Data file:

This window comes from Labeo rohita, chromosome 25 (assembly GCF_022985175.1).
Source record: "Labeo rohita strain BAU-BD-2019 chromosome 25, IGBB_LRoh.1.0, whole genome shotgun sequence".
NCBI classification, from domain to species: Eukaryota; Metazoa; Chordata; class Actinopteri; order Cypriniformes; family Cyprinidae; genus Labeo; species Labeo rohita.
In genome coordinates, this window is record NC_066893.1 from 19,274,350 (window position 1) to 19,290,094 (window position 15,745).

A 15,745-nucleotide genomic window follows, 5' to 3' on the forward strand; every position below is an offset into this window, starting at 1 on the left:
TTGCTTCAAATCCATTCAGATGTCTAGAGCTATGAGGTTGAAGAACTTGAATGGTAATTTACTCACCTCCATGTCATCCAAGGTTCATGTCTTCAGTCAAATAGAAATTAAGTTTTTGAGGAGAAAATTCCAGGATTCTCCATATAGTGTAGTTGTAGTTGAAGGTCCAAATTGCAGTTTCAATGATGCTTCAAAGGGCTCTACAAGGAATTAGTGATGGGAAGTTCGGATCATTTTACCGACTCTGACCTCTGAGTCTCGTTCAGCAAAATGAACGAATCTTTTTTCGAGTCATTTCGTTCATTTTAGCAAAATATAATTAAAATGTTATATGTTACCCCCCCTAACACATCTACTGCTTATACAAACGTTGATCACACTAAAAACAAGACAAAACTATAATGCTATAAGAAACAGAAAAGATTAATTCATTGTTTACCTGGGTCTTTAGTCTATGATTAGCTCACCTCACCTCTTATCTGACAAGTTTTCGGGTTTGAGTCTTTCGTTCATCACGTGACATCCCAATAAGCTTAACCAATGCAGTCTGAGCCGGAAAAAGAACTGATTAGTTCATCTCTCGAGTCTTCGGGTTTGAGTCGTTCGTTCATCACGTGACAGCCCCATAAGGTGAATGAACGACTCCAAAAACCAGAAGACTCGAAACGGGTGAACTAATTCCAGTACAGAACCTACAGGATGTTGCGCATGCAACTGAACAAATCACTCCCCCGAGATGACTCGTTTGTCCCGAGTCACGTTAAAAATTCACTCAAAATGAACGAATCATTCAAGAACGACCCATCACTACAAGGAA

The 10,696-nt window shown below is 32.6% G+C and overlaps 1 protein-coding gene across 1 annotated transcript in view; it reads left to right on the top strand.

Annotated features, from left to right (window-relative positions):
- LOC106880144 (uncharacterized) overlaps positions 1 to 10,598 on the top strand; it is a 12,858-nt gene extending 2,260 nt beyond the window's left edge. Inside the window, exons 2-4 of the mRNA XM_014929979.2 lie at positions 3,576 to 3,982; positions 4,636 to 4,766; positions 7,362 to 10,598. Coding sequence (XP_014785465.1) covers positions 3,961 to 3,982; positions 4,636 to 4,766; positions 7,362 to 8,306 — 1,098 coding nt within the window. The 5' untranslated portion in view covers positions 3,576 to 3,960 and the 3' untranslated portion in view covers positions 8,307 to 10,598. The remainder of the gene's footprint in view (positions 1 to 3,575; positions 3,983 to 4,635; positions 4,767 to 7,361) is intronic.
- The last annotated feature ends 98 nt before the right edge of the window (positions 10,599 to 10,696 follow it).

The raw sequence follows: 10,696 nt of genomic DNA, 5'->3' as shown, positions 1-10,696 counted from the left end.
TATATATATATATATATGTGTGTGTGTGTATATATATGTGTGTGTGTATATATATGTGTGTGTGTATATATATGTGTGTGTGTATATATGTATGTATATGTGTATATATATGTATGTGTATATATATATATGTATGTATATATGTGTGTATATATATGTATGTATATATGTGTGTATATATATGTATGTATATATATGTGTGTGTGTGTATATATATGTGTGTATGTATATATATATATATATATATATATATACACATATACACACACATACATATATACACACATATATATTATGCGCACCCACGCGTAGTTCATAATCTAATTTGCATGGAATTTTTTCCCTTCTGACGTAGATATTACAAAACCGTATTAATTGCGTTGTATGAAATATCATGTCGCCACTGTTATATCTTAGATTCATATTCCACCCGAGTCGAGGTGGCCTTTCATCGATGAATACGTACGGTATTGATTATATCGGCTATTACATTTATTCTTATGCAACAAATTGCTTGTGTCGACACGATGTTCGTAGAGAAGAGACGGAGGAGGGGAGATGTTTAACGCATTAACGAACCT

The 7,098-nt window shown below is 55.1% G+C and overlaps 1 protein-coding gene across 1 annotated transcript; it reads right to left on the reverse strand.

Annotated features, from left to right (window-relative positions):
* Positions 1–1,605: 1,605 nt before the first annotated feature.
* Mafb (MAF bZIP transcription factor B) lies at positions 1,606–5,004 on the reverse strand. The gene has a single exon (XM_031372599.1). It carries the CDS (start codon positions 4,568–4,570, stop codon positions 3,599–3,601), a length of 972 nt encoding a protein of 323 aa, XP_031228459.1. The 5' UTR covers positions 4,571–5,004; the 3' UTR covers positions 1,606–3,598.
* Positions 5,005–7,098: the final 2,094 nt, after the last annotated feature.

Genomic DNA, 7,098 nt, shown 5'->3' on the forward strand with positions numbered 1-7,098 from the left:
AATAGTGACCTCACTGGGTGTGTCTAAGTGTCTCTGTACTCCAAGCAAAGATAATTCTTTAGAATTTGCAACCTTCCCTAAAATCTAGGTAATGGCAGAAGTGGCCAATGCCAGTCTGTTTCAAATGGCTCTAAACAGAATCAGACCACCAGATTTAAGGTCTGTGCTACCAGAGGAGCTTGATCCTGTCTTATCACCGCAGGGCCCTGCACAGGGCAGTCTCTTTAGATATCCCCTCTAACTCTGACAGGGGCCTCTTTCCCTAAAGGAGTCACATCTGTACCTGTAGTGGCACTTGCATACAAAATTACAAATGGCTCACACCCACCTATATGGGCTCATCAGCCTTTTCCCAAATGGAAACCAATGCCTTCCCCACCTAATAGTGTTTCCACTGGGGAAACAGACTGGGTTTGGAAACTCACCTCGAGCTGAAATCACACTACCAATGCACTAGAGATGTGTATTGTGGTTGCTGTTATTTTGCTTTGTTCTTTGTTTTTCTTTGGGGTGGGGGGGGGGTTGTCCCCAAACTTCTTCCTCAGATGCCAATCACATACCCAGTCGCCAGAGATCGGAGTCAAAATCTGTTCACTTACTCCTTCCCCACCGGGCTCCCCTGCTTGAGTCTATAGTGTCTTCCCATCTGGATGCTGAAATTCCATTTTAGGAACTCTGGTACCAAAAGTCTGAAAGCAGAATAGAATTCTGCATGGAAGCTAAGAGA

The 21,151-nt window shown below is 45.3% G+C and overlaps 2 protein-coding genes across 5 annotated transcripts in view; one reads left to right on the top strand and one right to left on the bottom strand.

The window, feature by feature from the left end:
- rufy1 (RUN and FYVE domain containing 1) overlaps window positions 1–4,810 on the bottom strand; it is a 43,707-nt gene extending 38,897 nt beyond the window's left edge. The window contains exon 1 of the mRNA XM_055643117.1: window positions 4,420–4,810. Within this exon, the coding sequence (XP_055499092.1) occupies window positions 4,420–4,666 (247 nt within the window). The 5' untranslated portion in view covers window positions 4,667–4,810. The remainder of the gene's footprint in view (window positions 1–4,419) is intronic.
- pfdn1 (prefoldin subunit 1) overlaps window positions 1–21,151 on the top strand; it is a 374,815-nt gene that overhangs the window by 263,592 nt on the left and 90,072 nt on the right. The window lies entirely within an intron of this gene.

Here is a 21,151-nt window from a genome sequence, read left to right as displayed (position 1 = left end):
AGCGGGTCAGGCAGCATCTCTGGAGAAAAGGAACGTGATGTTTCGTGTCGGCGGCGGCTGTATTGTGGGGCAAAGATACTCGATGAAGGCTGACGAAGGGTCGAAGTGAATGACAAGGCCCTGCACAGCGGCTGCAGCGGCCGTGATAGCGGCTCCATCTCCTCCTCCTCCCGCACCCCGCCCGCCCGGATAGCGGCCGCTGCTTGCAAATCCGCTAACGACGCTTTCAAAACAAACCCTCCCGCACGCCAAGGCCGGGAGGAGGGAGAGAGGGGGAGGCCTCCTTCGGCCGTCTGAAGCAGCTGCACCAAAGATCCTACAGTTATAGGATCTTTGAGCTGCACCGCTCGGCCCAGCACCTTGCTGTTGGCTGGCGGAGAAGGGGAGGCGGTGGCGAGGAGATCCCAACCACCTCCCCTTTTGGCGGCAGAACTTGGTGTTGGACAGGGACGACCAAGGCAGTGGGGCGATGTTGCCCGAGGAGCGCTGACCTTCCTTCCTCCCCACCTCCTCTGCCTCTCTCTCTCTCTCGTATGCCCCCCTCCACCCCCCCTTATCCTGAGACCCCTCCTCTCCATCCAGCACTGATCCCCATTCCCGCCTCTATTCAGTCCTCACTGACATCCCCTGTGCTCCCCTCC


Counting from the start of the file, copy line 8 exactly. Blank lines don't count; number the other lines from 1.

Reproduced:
Annotated features, from left to right (window-relative positions):